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Old 02-13-2004, 08:50 AM
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Cast steel or Forged Crank?????

Im building anouther 351w stroker ford motor, and in the past I have always bought forged cranks, and now Im considering two options a scat cast steel or a forged 4340 scat crank. The motor is for a weekend car with occasional 1/4 mile runs. 500hp with 200 shot of nitrous. total of 700hp. Scat claims the cast is good for 700hp, but said some people have ran 800-900hp, buy they didnt recommend going past 700. Has anyone used the scat 9000 series. I would like to hear from people who have USED the scat 9000 cranks.

Ben

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Old 02-13-2004, 09:54 AM
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I perfer Scats Nodular Iron stuff. I personally have never used, but I have sold 100's in the past. The SB cranks will live under that kind of power no problem.

Chris
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Old 02-13-2004, 09:56 AM
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Of course, if you were running an early hemi you would already have a forged steel crank! They never made cast ones!!!!!
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Old 02-13-2004, 10:38 AM
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Im using a scat 9000 400sbc crank for my 383. I plan on squeezing a 200 shot this year as well. A couple people I know as well have used this crank well over 700 to the wheels as well. Its all about the tuning baby
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Old 02-13-2004, 12:16 PM
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I have serious problems with Scat cranks, mainly with balance, but also with sizing and run-out problems.

Were I to build an engine with the power level you anticipate and especially with the nitrous, I would opt for at least the Eagle 4130 series, if not the 4340 series. The former have induction hardened rod and main journals and the latter have nitrided journals. The sizing and balance on these cranks are much closer than Scat's. Both series are cross-drilled and have .125" journals for added strength.
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Old 02-13-2004, 12:24 PM
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Personally, I would worry about the mains 'walking' sideways LONG before considering a forged crank mandatory!! (I'm not saying the forged crank isn't a good idea - IT IS!!).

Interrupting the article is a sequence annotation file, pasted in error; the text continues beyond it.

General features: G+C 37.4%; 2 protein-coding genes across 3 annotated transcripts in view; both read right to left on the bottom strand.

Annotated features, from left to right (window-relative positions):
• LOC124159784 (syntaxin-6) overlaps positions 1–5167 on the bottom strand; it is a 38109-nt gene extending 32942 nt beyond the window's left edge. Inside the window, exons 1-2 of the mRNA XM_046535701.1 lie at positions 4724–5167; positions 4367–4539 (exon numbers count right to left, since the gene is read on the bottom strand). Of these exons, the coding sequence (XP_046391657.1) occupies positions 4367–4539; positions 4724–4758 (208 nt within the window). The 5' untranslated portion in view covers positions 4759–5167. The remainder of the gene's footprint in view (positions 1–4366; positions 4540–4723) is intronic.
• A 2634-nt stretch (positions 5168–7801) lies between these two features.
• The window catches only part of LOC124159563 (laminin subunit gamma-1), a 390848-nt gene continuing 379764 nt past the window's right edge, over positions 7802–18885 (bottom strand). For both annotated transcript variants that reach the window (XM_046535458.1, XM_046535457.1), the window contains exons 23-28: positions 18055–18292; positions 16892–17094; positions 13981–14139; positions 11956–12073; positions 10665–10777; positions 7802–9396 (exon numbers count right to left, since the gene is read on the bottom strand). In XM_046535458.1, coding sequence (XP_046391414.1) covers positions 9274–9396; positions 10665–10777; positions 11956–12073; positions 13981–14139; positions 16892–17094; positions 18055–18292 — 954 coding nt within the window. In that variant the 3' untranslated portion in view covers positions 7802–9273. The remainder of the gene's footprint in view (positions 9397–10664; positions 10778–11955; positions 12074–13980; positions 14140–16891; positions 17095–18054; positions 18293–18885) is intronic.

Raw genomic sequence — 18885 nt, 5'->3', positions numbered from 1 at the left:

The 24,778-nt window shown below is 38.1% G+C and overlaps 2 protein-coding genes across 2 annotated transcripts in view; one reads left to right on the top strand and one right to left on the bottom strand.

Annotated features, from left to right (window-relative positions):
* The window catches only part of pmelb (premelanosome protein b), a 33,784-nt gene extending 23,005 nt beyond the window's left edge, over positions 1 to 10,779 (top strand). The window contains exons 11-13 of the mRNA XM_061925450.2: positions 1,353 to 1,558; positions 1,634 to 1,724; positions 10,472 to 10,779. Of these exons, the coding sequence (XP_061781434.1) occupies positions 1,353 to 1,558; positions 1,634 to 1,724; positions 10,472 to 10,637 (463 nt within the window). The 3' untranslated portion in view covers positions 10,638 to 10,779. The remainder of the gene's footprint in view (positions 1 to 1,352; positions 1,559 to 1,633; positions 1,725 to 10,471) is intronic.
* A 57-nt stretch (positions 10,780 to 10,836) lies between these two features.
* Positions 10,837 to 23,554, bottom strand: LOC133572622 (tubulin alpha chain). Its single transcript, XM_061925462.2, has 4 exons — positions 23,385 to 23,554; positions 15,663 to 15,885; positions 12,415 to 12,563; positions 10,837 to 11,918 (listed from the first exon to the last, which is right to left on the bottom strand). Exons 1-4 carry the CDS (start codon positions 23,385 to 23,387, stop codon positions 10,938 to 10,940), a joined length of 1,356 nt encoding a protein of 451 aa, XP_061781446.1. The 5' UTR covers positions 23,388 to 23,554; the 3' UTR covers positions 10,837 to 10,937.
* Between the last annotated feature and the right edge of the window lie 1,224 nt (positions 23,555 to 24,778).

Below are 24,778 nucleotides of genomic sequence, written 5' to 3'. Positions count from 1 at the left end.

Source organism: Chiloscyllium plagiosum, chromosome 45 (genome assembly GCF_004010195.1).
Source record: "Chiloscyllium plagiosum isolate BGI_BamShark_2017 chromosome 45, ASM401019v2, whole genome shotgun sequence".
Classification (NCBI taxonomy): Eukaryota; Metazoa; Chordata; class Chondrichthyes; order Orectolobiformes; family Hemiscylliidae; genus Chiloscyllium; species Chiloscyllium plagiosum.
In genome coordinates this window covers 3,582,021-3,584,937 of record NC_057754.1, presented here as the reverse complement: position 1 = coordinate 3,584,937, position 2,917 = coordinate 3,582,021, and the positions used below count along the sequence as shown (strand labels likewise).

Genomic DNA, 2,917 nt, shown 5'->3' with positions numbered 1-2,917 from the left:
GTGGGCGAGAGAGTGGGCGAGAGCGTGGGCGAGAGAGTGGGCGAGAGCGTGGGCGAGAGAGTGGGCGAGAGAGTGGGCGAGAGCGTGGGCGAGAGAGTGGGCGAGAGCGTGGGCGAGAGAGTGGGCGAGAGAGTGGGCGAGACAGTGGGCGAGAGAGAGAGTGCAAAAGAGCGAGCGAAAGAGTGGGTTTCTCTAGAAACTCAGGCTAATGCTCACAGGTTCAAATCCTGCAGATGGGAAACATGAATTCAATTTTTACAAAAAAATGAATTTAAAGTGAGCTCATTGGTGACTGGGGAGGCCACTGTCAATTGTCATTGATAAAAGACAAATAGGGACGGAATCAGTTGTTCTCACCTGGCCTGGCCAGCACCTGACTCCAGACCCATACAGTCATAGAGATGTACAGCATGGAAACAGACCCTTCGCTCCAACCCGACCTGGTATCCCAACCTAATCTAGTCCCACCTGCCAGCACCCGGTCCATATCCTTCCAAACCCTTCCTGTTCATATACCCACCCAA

I would run a main cap girdle sytem w/ARP main studs to make the bottom end as bulletproof as possible!! That will help ensure that even a nodular iron crank will live a much longer life!!
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Old 02-13-2004, 07:12 PM
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I have a SCAT 9000 cast crank in my 331. Quality and machine work was excellent. Every journal right on the money. Balanced out just fine with some drilling (28oz not 50) which is typical.

The block will probably go south before the crank does.
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Old 02-13-2004, 09:11 PM
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For big horsepower, like 600 horsepower and over, I prefer Callies cranks any day. They are very expensive, but I've seen them take some unbelievable beatings and survive to run in another engine.

I think that believing that 700 horsepower is safe for a cast crank is pushing it. If you've spent enough money to make that kind of power, why skimp on the very foundation of the engine. I would only use the cast cranks for maybe a cheap roundy round engine or a hot street peeler. For serious competition , you need a quality, name brand crank.
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Old 02-13-2004, 10:06 PM
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Why bother with a forged crank, 700HP (on the bottle!) from a stock block 351w means it a grenade anyway. You are planning to drive a 1.5hp/ci engine on the street?

Sounds like a magazine article we are talking about here is it not? you know the ones that tell you that "so and so" combo is a streetable combination that gets 20MPG and turns 10's at the track? 500HP is quite a feat to achieve with a cylinder wall about .160" thick. If you want a big block build one, stroking a bread and butter engine like the 351w for 500Hp is an exercise in futility.